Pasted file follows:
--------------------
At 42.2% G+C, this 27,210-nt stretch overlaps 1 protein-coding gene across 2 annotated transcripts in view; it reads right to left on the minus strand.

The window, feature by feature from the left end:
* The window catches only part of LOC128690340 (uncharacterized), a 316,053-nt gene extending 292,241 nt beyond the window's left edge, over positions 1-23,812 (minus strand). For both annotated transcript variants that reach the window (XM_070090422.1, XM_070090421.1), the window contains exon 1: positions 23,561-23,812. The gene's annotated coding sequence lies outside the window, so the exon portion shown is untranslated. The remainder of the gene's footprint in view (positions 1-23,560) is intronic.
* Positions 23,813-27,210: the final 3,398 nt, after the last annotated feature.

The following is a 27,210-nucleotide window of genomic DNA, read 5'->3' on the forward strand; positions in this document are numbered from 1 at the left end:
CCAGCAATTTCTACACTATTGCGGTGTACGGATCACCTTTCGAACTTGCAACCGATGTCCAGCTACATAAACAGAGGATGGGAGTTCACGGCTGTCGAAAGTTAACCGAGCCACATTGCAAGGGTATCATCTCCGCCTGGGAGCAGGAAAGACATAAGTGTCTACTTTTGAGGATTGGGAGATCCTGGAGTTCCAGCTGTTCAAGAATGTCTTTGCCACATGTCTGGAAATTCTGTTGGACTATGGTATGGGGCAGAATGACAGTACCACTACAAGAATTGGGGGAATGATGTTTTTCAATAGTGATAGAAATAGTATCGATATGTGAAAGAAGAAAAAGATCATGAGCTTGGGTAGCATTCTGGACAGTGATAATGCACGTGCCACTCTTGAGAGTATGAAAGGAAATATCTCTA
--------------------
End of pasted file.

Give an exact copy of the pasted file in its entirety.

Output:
At 42.2% G+C, this 27,210-nt stretch overlaps 1 protein-coding gene across 2 annotated transcripts in view; it reads right to left on the minus strand.

The window, feature by feature from the left end:
* The window catches only part of LOC128690340 (uncharacterized), a 316,053-nt gene extending 292,241 nt beyond the window's left edge, over positions 1-23,812 (minus strand). For both annotated transcript variants that reach the window (XM_070090422.1, XM_070090421.1), the window contains exon 1: positions 23,561-23,812. The gene's annotated coding sequence lies outside the window, so the exon portion shown is untranslated. The remainder of the gene's footprint in view (positions 1-23,560) is intronic.
* Positions 23,813-27,210: the final 3,398 nt, after the last annotated feature.

The following is a 27,210-nucleotide window of genomic DNA, read 5'->3' on the forward strand; positions in this document are numbered from 1 at the left end:
CCAGCAATTTCTACACTATTGCGGTGTACGGATCACCTTTCGAACTTGCAACCGATGTCCAGCTACATAAACAGAGGATGGGAGTTCACGGCTGTCGAAAGTTAACCGAGCCACATTGCAAGGGTATCATCTCCGCCTGGGAGCAGGAAAGACATAAGTGTCTACTTTTGAGGATTGGGAGATCCTGGAGTTCCAGCTGTTCAAGAATGTCTTTGCCACATGTCTGGAAATTCTGTTGGACTATGGTATGGGGCAGAATGACAGTACCACTACAAGAATTGGGGGAATGATGTTTTTCAATAGTGATAGAAATAGTATCGATATGTGAAAGAAGAAAAAGATCATGAGCTTGGGTAGCATTCTGGACAGTGATAATGCACGTGCCACTCTTGAGAGTATGAAAGGAAATATCTCTA